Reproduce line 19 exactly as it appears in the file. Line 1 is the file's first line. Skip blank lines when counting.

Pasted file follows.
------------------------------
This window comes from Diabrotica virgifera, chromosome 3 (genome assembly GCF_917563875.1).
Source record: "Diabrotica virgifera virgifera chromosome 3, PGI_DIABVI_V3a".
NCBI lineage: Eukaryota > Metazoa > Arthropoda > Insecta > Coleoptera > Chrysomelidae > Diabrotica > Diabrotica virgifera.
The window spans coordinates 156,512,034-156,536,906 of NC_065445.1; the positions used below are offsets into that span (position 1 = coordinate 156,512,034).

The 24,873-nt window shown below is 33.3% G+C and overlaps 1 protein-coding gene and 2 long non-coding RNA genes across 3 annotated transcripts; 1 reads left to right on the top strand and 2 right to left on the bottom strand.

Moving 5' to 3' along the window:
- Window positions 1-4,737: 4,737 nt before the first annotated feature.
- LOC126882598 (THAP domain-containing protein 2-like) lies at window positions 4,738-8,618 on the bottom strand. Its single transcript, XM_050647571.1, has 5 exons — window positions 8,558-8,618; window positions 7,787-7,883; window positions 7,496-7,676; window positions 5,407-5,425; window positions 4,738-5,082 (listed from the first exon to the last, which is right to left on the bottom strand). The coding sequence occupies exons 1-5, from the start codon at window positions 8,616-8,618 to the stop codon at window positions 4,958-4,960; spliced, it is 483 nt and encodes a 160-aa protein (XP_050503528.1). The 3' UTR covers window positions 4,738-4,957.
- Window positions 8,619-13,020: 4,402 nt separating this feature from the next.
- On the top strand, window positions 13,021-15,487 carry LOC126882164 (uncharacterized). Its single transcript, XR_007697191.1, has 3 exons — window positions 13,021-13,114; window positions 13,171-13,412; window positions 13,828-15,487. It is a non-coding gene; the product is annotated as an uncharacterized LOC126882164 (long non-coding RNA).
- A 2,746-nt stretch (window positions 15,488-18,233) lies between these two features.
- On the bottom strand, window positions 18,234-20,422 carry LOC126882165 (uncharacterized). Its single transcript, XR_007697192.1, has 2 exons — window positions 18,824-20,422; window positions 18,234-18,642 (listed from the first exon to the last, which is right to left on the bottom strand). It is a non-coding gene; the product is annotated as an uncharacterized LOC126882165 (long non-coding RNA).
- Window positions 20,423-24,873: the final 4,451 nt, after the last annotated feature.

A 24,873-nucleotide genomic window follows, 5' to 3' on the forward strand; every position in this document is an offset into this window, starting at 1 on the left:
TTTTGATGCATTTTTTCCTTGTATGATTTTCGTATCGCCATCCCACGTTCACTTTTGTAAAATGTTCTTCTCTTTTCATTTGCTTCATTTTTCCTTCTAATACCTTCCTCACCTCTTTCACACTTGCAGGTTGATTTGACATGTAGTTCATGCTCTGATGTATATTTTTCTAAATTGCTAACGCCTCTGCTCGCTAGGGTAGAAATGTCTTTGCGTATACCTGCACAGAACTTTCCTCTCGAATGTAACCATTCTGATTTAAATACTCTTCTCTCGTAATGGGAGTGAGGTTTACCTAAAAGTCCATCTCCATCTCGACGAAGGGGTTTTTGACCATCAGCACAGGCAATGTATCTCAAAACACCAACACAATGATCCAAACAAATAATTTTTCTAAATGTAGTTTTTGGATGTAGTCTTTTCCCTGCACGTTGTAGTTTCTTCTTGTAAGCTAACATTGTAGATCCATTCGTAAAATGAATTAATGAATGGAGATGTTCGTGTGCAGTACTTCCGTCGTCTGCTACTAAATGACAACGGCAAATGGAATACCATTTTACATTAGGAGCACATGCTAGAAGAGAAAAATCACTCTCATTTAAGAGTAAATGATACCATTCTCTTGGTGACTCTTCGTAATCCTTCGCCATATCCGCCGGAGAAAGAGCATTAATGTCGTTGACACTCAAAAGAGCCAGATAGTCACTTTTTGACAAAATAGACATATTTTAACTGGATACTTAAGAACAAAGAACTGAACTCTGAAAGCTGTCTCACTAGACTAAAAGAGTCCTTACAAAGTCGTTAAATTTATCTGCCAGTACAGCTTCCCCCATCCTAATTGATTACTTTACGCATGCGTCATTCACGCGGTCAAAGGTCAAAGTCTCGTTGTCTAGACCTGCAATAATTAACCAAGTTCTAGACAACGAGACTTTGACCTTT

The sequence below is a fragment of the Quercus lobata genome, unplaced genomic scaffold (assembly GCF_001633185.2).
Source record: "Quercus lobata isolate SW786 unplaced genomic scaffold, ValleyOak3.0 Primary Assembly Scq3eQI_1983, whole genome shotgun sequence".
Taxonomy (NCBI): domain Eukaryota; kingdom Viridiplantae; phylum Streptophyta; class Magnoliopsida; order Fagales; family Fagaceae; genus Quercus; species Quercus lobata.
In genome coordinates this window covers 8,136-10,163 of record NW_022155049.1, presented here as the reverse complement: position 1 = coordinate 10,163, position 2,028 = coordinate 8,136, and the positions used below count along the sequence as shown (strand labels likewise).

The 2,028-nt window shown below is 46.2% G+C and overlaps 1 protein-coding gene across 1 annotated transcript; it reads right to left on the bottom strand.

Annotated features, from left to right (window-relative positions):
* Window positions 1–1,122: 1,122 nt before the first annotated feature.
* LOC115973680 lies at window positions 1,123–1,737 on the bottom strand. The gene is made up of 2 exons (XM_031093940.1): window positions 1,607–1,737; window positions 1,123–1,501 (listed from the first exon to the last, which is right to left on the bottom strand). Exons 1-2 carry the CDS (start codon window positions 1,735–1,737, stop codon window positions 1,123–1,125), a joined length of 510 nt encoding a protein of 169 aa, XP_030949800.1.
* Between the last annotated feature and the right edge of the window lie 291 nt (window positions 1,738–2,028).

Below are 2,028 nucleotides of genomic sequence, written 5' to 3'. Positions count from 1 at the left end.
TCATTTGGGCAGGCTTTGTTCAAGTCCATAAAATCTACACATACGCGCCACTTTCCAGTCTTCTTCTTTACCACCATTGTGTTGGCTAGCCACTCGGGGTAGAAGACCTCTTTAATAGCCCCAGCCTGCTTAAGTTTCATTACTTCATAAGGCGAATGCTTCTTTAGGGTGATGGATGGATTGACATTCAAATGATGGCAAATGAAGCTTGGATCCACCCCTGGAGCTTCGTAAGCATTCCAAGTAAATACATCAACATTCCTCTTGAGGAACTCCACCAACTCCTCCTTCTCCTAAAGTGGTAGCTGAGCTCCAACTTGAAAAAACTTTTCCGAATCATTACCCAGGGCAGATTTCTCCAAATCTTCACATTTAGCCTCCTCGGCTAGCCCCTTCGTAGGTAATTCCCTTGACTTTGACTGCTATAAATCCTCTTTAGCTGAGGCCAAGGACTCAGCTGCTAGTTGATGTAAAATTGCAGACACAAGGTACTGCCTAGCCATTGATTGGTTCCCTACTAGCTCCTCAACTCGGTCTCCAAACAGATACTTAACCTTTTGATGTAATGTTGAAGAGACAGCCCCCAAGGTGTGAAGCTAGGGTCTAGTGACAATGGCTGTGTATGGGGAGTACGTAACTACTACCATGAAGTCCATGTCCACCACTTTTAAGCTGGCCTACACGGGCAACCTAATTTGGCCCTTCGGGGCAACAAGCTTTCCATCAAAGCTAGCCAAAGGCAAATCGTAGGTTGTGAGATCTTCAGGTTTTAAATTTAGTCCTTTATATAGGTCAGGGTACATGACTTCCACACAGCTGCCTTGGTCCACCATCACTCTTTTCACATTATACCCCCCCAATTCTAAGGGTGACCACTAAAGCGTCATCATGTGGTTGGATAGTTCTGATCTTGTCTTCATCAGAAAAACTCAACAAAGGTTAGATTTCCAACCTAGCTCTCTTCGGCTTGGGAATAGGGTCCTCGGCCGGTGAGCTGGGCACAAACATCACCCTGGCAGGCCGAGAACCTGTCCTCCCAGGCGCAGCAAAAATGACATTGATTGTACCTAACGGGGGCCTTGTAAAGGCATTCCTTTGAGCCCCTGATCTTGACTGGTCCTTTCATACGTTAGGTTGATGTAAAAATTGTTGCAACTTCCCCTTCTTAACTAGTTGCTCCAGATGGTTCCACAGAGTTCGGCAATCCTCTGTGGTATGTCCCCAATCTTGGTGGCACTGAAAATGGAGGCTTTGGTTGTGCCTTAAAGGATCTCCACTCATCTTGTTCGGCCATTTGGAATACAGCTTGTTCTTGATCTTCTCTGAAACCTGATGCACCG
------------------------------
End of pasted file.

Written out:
In genome coordinates this window covers 8,136-10,163 of record NW_022155049.1, presented here as the reverse complement: position 1 = coordinate 10,163, position 2,028 = coordinate 8,136, and the positions used below count along the sequence as shown (strand labels likewise).